Conflict Not Quite Triggered
I was riding my bicycle down Christie Street with the wind at my back, late for work and pushing hard when a woman in a parked car suddenly opened her driver’s door. I swerved, barely missed hitting her, and braked to a stop. Adrenaline soared. I was aware of my heart pounding as I turned to unleash a stream of insults.
Then I saw myself. In a flash of insight I was looking down at the furious cyclist confronting the shocked driver. I knew exactly what would happen. I would shout – she would get defensive. I would insult her and she would respond by giving me, this crazy cyclist, the finger. She would get on with her day feeling that she was the victim. So I shifted the script.
“I doubt you were intending to harm me,” I said as softly as I could manage. “You probably just forgot to check your mirror, but that isn’t an innocent error. If I had been injured he cops would have charged you. Not checking your mirror is actually a crime.”
“You’re right,” she replied. “I’m terribly sorry. I’m just glad you aren’t hurt. I really will be more careful from now on.”
I climbed back on my bike and rode on, still shaken, but feeling resolved. As a cyclist, I had been in altercations before, but this was the first time I came away with anything approaching a sense of satisfaction.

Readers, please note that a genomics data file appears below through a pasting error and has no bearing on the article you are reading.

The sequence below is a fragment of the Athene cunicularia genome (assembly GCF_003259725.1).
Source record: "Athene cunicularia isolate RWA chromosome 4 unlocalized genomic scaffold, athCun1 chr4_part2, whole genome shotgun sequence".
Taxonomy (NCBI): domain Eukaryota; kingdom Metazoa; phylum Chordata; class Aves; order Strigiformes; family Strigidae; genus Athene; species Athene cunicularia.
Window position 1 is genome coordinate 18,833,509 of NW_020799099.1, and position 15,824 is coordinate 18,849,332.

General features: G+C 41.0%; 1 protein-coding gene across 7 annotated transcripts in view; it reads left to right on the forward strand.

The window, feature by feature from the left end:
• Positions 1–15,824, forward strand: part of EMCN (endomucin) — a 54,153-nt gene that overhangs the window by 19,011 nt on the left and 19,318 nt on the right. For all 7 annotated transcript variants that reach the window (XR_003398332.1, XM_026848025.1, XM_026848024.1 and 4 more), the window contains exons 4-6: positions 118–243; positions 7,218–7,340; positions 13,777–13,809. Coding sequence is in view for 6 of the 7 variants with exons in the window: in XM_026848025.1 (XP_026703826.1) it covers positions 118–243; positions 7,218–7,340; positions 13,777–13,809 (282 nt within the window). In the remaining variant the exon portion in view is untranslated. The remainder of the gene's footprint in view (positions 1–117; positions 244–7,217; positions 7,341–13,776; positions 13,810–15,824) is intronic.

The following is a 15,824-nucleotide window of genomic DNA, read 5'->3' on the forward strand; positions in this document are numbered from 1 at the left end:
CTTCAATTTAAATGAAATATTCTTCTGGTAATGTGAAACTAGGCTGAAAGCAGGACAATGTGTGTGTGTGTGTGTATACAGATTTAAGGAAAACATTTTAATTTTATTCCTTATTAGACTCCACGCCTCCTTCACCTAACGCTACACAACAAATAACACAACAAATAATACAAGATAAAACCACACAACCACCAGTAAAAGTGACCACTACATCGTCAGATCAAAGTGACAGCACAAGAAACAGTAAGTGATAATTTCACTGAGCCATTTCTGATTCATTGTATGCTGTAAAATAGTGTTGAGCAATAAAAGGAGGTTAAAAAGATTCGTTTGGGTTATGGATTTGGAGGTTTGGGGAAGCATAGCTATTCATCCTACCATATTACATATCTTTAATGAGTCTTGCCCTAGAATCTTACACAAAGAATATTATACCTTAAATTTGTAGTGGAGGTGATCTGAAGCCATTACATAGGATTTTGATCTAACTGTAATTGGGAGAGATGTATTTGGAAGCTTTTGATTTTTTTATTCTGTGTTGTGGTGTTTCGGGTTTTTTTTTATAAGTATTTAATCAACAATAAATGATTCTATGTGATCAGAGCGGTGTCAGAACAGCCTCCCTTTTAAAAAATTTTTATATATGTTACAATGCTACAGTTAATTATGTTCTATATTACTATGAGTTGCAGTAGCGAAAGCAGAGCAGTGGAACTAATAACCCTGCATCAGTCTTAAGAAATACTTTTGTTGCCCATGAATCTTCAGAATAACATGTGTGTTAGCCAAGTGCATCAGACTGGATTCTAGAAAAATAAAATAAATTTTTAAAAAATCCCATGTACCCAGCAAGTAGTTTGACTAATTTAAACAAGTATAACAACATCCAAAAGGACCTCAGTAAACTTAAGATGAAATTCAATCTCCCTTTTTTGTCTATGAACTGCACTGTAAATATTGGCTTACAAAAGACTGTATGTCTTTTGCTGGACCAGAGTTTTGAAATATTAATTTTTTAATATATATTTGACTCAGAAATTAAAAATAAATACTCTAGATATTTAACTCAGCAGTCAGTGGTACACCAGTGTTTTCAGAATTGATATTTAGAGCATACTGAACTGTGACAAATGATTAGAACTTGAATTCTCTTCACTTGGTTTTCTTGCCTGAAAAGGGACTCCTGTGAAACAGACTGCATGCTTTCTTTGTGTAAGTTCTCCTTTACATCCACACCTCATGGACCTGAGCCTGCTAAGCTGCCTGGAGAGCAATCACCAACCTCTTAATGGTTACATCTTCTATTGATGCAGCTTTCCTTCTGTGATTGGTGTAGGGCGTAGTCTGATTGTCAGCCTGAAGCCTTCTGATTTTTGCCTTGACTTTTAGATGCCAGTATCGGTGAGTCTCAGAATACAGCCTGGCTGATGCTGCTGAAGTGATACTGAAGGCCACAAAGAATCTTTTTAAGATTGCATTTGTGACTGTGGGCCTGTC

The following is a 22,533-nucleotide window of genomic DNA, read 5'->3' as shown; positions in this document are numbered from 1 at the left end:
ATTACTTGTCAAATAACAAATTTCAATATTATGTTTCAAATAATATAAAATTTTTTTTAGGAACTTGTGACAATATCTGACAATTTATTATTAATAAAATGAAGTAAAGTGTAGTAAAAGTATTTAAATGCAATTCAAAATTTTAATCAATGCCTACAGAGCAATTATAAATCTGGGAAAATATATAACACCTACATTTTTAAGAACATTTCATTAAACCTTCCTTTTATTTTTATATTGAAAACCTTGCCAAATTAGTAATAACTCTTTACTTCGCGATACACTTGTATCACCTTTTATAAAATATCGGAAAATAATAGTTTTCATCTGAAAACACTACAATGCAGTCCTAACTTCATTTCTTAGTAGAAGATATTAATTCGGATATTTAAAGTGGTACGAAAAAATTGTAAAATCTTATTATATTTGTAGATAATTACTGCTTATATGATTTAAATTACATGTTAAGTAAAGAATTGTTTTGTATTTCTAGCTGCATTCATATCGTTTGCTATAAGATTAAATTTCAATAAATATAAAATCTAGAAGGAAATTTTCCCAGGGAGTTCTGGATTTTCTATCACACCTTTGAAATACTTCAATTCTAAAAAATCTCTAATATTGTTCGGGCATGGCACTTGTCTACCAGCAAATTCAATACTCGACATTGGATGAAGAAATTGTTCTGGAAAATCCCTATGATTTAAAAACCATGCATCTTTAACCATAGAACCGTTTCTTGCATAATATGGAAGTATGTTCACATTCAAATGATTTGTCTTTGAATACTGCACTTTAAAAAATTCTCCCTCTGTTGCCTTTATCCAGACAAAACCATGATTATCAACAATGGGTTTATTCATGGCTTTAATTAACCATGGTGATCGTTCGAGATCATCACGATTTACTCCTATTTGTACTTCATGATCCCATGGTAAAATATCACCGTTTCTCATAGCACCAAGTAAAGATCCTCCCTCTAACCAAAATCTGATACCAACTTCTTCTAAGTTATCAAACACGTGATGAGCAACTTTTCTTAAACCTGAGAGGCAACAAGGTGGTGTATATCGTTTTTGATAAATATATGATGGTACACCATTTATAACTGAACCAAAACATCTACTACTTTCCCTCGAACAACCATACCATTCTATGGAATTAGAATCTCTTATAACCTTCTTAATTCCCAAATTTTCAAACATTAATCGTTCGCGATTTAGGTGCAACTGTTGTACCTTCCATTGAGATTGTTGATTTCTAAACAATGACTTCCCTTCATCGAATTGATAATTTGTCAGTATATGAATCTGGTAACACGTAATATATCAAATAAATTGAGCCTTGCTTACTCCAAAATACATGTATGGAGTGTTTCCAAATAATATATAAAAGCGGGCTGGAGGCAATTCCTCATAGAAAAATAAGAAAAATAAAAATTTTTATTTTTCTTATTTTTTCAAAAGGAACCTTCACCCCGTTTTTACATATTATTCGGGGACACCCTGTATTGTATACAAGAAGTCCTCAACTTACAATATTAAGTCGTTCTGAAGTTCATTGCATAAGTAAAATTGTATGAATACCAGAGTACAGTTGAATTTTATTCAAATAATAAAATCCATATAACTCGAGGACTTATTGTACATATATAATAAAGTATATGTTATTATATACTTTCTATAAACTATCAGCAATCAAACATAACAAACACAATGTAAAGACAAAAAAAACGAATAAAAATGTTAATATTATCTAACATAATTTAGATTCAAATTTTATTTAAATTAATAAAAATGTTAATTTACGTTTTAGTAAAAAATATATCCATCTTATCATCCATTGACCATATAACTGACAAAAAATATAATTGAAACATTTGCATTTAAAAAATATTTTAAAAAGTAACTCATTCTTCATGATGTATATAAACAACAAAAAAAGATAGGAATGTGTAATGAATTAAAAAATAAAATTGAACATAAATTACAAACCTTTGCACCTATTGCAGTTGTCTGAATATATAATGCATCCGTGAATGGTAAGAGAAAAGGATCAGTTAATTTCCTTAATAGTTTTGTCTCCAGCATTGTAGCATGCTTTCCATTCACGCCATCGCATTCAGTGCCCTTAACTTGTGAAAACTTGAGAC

When you are upset with someone, whether in a brief encounter like this, or even more when a long term relationship goes sour, your mind obsesses with every fault of the other, running a self-justifying story loop that goes around and around in your head.
Even when every crime you recite is true, you only tell yourself half the story. Your side. A similar loop of half-truths is going around in the other person’s mind.
It’s a great way to prepare for battle. A terrible way to resolve conflict.
It helps to remind yourself of your goal. Is revenge your objective? If so then go ahead, keep demonizing your enemy. But if you want to end the conflict and move on, try mindfulness.
Let’s be clear about that term. Mindfulness isn’t an elevated or exotic state. It’s the simple practice of observing yourself doing whatever you’re doing. You breathe all the time. Chances are, however, you weren’t aware of the last breath you took.
The same is true of the emotions you feel and the stories you rehearse in your head. They usually happen automatically. You’re barely aware of the loop. Mindful awareness simply entails slowing down to observe what you’re thinking and feeling. Then time seems to expand slightly, permitting a pause between impulse and response.
The next time you’re in conflict it might not erupt. You may become aware, instead, that the gap is not so great between you and your opponent.